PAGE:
Build Your Own Rumor Mill
Those of us who watched Monica Lewinsky's interview on 20/20 last week were treated to a series of denials about various aspects of her personal life and affairs. There have been rumors circulating about her, Lewinsky insists, that are simply untrue.
An objective viewer might respond to Lewinsky's claim with a shrug of the shoulders. A more skeptical viewer might have doubted it as much as she doubted the so-called "rumors" themselves. But if you're not just an objective or skeptical viewer, but a genuinely imaginative one, then perhaps another thought crossed your mind: Where did those "rumors" come from? Who started them? Why were they believed? And, if that many people really do believe rumors, couldn't you have started one too?
If you've ever been fooled by a false rumor, you know that the strongest impulse is to build your own rumor mill, preferably out of common household items. So why not start a local Harvard rumor? Not a rumor about an individual, of course, since that would be far too simple for skeptics to confirm or deny--and if it ever got back that you were the one who started the rumor, it could mean trouble for you indeed. No, if you're going to start a rumor, don't just make it gossip. Make it legendary.
Starting a believable rumor is much easier than the web of idiocy spawned by such rumors would imply. Rumors succeed because even the most brilliant people are surprisingly unskeptical, particularly if the rumor bases itself on a premise that one should be skeptical of something else. It's simple. All you have to do is sit down in some very large survey class and start talking to a friend, softly enough so that it's clear you don't intend to be overheard but loudly enough so that you know you will be, about how of course the administration likes to tell everyone that housing assignments for first-year blocking groups are completely random, but since it's a known fact that more people are graduating this year from Pforzheimer. Cabot and Currier Houses than from any of the other Houses, the computer program that assigns housing this year will automatically select out blocking groups with 12 or more people and make those groups five times more likely to be placed in the Quad. Then sit back and enjoy the show.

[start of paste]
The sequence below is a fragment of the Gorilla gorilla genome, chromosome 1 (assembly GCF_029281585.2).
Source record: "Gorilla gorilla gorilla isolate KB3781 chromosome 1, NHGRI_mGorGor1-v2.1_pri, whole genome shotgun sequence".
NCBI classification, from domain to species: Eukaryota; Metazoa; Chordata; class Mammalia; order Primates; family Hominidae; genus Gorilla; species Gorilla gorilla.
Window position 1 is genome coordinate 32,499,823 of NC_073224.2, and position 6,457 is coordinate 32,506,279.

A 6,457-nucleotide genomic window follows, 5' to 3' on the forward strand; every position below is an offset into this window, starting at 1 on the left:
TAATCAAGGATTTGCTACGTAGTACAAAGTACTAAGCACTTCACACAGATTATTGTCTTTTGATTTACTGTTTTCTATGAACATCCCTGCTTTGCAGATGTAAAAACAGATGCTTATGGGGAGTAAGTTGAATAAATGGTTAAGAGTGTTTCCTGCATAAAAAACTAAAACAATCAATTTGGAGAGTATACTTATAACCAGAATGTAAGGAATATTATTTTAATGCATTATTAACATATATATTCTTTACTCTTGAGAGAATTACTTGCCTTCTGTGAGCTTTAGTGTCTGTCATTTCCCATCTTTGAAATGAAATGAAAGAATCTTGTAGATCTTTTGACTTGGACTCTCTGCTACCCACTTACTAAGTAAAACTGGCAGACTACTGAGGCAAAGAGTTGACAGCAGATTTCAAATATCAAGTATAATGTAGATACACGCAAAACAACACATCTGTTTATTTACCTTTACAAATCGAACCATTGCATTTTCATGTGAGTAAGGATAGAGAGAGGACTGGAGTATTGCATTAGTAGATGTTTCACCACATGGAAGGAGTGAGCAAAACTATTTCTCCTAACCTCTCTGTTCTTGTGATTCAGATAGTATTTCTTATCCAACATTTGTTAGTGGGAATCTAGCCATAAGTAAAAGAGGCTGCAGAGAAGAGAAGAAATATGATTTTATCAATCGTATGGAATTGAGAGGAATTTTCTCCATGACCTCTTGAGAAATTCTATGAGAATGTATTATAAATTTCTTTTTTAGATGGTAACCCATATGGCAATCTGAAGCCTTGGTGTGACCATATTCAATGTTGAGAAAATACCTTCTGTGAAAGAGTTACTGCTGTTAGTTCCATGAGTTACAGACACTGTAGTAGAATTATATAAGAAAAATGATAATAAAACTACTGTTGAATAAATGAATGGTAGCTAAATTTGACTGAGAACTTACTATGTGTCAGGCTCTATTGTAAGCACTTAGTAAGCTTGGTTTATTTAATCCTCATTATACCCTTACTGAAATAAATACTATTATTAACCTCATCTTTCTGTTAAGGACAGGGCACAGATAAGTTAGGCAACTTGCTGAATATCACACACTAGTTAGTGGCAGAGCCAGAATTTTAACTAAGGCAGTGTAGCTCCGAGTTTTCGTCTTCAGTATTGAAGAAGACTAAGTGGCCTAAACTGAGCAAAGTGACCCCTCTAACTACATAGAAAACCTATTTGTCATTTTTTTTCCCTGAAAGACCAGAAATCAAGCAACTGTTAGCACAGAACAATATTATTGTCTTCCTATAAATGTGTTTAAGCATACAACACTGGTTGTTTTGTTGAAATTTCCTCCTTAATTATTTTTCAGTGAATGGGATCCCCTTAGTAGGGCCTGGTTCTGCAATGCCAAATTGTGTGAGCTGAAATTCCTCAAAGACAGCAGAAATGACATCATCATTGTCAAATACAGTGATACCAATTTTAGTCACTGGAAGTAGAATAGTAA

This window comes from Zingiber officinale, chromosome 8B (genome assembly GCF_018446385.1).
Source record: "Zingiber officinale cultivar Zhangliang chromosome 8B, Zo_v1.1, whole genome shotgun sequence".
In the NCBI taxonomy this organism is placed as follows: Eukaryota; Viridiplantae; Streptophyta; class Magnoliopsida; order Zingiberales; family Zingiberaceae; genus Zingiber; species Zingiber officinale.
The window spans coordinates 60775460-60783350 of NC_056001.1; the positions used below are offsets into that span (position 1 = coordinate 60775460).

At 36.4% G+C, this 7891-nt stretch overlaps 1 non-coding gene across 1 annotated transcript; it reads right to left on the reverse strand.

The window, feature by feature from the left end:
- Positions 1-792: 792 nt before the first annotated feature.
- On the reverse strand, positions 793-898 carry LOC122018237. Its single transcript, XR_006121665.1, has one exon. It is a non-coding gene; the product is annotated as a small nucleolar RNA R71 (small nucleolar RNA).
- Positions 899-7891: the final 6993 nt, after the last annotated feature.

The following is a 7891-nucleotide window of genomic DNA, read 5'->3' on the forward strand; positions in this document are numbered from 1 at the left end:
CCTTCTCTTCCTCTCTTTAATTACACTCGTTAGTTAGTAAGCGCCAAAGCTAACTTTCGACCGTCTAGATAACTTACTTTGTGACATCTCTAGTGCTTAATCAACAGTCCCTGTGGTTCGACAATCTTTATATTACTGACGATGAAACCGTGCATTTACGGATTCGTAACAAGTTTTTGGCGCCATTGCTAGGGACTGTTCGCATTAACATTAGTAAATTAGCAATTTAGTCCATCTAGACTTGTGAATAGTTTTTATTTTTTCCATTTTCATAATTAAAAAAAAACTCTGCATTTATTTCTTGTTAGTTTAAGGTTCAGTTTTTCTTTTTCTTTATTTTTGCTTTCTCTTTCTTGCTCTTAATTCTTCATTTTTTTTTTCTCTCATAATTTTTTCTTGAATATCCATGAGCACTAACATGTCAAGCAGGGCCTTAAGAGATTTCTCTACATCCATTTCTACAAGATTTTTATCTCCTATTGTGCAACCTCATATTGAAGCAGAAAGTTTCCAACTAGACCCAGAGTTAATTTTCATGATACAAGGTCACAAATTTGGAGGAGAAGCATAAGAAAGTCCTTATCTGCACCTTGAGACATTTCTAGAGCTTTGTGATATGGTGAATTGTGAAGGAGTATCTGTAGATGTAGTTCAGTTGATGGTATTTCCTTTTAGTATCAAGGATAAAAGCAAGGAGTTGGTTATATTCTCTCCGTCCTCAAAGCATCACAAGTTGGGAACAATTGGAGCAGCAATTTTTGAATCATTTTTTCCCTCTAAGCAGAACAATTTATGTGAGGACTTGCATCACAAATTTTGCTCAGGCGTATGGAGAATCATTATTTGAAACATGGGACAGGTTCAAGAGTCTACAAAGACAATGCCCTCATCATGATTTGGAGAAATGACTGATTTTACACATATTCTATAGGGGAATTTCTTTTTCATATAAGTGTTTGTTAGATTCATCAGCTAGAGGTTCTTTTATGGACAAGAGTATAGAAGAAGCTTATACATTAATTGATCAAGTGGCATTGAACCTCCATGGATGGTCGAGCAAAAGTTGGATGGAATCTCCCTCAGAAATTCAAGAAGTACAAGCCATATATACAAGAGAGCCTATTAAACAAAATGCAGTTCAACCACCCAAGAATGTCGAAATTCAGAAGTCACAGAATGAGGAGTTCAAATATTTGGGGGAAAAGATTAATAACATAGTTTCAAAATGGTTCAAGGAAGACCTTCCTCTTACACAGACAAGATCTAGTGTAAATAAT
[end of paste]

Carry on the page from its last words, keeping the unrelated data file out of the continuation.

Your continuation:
By including "facts" (like the size of the graduating class in Currier House) that are so easy to determine that no one in their right mind would lie about them, then juxtaposing them with the latent skepticism that all students mindlessly direct toward the administration, and then coupling them with a bogus "computer program" whose workings are sufficiently ambiguous, you have just started a rumor that requires no more effort from you whatsoever. Before you can say "I'm not sure if it's true, but..." at least four hundred students will start looking for ways to cut those extra five people out of their blocking groups, destroying friendships and wreaking irreparable heartbreak all over Harvard Yard. You've just condemned scores of 18-year-olds to rejection by their closest friends, just by opening your mouth in class. Fun, ain't it?
That said, one of the following rumors is true. Can you guess which one? As for the rest of them, well, let's just say I didn't make them up. (That doesn't mean, of course, that somebody else didn't.)
As the pre-law junkies among us are probably aware, Harvard Law School suffers from the lowest student satisfaction rate of any law school in the nation. To brighten its image, the school has hired McKinsey to determine its own real customer satisfaction rate. Four full-time consultants have been hired on a two-year fact-finding mission to collect "objective and systematic" data on why the Law School has failed its students of late. If you don't believe it, check out their office on the second floor of Hauser Hall.
The sixth digit in your Harvard ID number indicates your projected academic rank, as determined by the admissions office upon your acceptance. Since the admissions office must by definition select 800 students each year to form the bottom half of the class, administrators try to predict student performance, keeping careful tabs on actual performance to maintain its impressively high accuracy in such predictions. The fifth digit in your Harvard ID number indicates whether you were home-schooled.
During Pre-Frosh Weekend in 1995, two Harvard Medical School students lured a prospective College student to a party near the Longwood campus. Slipping heavy sedatives into the prefrosh's drink, the physicians-in-training then dragged him to a laboratory classroom, removed his kidneys for sale to an illegal organ-donation agent, and placed his kidney-less body in a bathtub packed with ice in a motel room in Allston. The unsuspecting high school senior woke up just in time to follow the instructions, written in lipstick on his chest: "Call 9-1-1 or you will die." The two medical students were promptly expelled and later convicted in Massachusetts state court. But for fear of bad publicity, various administrators at the Medical School wrote up the story in the form of an unsigned and unbelievable-sounding e-mail message, which they then circulated to several thousand randomly-selected America Online and university domain-name addresses nationwide. The story lives on today only as legend.
Don't believe everything you hear.
Dara Horn is a literature concentrator in Eliot House. Her column appears on alternate Thursdays.